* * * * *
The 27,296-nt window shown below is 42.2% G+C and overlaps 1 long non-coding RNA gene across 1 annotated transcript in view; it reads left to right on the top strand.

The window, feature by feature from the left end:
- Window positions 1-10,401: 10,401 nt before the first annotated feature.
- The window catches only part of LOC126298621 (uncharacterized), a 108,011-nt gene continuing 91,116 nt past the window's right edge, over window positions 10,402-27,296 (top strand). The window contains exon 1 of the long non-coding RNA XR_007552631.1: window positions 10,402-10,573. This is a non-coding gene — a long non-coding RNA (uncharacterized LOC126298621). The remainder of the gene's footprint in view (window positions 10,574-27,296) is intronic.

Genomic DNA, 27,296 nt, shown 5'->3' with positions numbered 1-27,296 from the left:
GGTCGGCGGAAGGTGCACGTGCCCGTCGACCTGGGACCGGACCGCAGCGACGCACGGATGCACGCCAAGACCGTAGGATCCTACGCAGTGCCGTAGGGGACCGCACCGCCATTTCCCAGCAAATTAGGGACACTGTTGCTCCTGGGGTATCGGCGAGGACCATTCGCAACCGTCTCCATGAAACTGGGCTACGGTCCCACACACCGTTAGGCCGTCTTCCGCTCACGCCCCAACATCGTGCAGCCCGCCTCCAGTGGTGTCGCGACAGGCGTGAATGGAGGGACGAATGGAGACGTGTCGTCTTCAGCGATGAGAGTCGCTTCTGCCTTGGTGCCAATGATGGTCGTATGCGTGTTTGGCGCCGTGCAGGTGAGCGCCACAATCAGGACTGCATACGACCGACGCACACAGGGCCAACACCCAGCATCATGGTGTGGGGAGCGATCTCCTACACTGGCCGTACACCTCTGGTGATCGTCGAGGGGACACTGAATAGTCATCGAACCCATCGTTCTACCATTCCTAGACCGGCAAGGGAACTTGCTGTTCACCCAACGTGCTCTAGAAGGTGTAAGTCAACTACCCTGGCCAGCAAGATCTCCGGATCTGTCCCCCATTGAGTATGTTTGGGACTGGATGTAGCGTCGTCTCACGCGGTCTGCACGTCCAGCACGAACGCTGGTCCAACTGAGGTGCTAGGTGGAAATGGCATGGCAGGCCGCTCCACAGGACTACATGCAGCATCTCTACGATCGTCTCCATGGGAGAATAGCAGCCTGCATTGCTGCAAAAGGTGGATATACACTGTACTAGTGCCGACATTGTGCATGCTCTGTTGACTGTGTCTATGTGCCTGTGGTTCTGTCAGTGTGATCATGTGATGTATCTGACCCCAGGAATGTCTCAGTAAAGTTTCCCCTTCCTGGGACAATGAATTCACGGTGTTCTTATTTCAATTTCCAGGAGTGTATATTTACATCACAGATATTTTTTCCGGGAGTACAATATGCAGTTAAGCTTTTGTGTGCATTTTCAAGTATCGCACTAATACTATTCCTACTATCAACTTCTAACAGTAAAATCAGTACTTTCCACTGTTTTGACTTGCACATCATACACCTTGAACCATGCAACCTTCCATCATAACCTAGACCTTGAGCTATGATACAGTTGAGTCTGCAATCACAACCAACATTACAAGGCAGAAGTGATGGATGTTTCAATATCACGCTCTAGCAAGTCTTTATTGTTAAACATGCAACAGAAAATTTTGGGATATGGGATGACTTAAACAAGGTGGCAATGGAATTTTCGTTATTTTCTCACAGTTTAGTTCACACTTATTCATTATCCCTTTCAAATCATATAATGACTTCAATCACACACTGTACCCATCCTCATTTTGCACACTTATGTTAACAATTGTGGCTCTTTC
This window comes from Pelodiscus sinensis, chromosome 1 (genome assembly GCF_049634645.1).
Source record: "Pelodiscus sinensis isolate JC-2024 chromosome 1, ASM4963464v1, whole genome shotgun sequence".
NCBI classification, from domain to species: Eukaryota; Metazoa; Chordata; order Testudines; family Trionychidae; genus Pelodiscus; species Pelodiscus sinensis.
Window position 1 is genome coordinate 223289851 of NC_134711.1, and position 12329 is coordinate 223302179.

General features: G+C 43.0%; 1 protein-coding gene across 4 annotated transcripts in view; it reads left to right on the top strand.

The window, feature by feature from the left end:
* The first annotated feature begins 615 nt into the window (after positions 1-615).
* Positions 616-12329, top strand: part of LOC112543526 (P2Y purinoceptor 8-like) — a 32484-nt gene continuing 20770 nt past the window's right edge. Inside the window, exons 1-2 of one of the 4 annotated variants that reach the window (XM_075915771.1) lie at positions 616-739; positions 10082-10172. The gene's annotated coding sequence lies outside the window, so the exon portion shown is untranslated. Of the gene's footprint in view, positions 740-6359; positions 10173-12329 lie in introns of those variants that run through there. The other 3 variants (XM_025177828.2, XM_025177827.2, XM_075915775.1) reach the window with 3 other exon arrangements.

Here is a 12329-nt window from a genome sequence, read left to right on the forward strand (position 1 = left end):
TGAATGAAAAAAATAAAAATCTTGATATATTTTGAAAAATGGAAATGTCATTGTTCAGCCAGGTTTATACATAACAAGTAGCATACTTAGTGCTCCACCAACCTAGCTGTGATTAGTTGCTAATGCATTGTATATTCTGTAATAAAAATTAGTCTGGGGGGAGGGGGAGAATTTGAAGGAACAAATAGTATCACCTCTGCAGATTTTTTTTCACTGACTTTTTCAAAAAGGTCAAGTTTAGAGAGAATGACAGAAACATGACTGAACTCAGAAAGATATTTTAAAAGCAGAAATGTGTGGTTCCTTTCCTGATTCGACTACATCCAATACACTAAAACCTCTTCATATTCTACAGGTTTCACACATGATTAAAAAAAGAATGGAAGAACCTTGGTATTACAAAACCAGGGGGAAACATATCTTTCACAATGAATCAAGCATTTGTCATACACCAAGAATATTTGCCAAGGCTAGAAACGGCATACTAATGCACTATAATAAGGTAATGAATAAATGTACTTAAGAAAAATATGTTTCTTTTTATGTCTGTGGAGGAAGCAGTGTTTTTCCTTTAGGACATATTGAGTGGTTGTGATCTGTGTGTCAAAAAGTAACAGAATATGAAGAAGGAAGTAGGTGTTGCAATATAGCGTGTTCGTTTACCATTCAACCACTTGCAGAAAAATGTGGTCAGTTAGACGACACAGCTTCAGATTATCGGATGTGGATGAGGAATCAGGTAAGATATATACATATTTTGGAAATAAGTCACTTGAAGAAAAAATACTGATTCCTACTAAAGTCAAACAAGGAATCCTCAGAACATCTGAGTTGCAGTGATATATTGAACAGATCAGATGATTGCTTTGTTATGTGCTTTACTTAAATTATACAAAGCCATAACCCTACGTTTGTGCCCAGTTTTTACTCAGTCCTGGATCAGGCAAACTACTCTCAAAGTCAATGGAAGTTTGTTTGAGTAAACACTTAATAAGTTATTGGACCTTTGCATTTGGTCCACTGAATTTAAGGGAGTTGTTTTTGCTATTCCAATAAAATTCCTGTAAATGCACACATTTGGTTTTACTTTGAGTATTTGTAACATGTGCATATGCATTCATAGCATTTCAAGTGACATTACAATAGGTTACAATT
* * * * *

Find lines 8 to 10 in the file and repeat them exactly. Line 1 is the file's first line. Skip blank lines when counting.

Source record: "Pelodiscus sinensis isolate JC-2024 chromosome 1, ASM4963464v1, whole genome shotgun sequence".
NCBI classification, from domain to species: Eukaryota; Metazoa; Chordata; order Testudines; family Trionychidae; genus Pelodiscus; species Pelodiscus sinensis.
Window position 1 is genome coordinate 223289851 of NC_134711.1, and position 12329 is coordinate 223302179.